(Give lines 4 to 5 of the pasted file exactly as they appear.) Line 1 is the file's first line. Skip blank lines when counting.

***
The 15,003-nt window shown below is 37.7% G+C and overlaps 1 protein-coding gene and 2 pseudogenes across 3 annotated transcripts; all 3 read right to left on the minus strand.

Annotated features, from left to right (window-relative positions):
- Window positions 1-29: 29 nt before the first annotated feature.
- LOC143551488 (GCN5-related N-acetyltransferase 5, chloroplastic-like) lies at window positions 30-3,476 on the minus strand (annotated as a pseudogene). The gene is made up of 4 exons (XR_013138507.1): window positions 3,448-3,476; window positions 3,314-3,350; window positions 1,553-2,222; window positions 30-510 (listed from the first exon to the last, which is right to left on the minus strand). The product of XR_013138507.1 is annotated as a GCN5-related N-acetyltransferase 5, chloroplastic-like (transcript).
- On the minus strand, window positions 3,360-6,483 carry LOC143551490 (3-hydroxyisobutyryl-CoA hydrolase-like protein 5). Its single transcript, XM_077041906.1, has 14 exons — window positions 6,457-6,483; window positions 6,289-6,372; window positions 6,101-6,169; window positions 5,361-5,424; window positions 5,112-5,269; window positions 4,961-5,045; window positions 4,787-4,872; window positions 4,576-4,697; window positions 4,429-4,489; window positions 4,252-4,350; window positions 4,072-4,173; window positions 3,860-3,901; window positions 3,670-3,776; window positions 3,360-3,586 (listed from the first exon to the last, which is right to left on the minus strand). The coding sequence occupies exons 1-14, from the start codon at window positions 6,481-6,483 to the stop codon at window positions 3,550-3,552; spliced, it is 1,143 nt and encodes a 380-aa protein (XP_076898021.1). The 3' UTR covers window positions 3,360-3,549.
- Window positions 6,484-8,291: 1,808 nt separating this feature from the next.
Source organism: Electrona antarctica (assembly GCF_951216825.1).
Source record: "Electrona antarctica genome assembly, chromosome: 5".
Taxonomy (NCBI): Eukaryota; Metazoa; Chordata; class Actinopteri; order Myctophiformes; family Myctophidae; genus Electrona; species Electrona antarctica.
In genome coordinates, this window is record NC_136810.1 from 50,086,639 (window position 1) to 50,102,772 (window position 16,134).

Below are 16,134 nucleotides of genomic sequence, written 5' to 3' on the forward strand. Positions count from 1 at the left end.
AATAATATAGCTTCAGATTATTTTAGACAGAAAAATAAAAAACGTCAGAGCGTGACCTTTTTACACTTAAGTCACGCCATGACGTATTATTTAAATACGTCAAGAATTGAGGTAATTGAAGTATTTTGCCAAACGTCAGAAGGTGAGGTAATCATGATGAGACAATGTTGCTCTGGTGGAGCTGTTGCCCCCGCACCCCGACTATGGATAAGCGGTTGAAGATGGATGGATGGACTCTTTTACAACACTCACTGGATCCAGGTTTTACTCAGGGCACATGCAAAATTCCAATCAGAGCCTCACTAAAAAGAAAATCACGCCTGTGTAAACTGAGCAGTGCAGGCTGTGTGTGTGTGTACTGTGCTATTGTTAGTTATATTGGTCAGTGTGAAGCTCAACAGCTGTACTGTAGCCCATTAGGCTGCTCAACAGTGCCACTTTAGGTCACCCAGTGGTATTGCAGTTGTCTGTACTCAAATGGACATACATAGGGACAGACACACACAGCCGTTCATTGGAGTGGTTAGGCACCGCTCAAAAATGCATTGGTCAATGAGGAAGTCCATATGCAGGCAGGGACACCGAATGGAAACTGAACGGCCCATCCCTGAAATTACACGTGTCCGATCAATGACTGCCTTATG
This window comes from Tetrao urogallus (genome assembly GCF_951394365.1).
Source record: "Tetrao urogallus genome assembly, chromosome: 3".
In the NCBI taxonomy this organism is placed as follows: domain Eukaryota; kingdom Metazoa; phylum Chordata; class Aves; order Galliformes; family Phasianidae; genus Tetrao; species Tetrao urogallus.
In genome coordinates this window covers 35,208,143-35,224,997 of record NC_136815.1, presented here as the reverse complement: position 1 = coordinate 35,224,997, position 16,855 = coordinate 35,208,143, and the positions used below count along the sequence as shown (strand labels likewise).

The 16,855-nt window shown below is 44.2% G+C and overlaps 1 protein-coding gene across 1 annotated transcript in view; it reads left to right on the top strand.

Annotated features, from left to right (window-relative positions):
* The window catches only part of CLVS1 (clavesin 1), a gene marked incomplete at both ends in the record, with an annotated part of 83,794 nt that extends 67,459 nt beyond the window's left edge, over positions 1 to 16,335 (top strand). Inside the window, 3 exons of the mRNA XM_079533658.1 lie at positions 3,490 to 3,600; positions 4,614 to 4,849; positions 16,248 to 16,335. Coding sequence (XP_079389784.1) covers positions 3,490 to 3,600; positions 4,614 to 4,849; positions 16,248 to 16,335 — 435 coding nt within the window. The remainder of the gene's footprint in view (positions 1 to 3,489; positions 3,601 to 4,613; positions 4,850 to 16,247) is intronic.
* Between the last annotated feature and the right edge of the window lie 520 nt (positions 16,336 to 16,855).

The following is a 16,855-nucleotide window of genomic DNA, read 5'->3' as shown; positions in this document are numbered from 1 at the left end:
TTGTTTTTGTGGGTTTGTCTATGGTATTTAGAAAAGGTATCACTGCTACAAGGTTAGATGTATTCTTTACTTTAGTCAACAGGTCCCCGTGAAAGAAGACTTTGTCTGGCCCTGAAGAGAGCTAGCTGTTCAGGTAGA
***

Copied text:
- LOC143551488 (GCN5-related N-acetyltransferase 5, chloroplastic-like) lies at window positions 30-3,476 on the minus strand (annotated as a pseudogene). The gene is made up of 4 exons (XR_013138507.1): window positions 3,448-3,476; window positions 3,314-3,350; window positions 1,553-2,222; window positions 30-510 (listed from the first exon to the last, which is right to left on the minus strand). The product of XR_013138507.1 is annotated as a GCN5-related N-acetyltransferase 5, chloroplastic-like (transcript).
- On the minus strand, window positions 3,360-6,483 carry LOC143551490 (3-hydroxyisobutyryl-CoA hydrolase-like protein 5). Its single transcript, XM_077041906.1, has 14 exons — window positions 6,457-6,483; window positions 6,289-6,372; window positions 6,101-6,169; window positions 5,361-5,424; window positions 5,112-5,269; window positions 4,961-5,045; window positions 4,787-4,872; window positions 4,576-4,697; window positions 4,429-4,489; window positions 4,252-4,350; window positions 4,072-4,173; window positions 3,860-3,901; window positions 3,670-3,776; window positions 3,360-3,586 (listed from the first exon to the last, which is right to left on the minus strand). The coding sequence occupies exons 1-14, from the start codon at window positions 6,481-6,483 to the stop codon at window positions 3,550-3,552; spliced, it is 1,143 nt and encodes a 380-aa protein (XP_076898021.1). The 3' UTR covers window positions 3,360-3,549.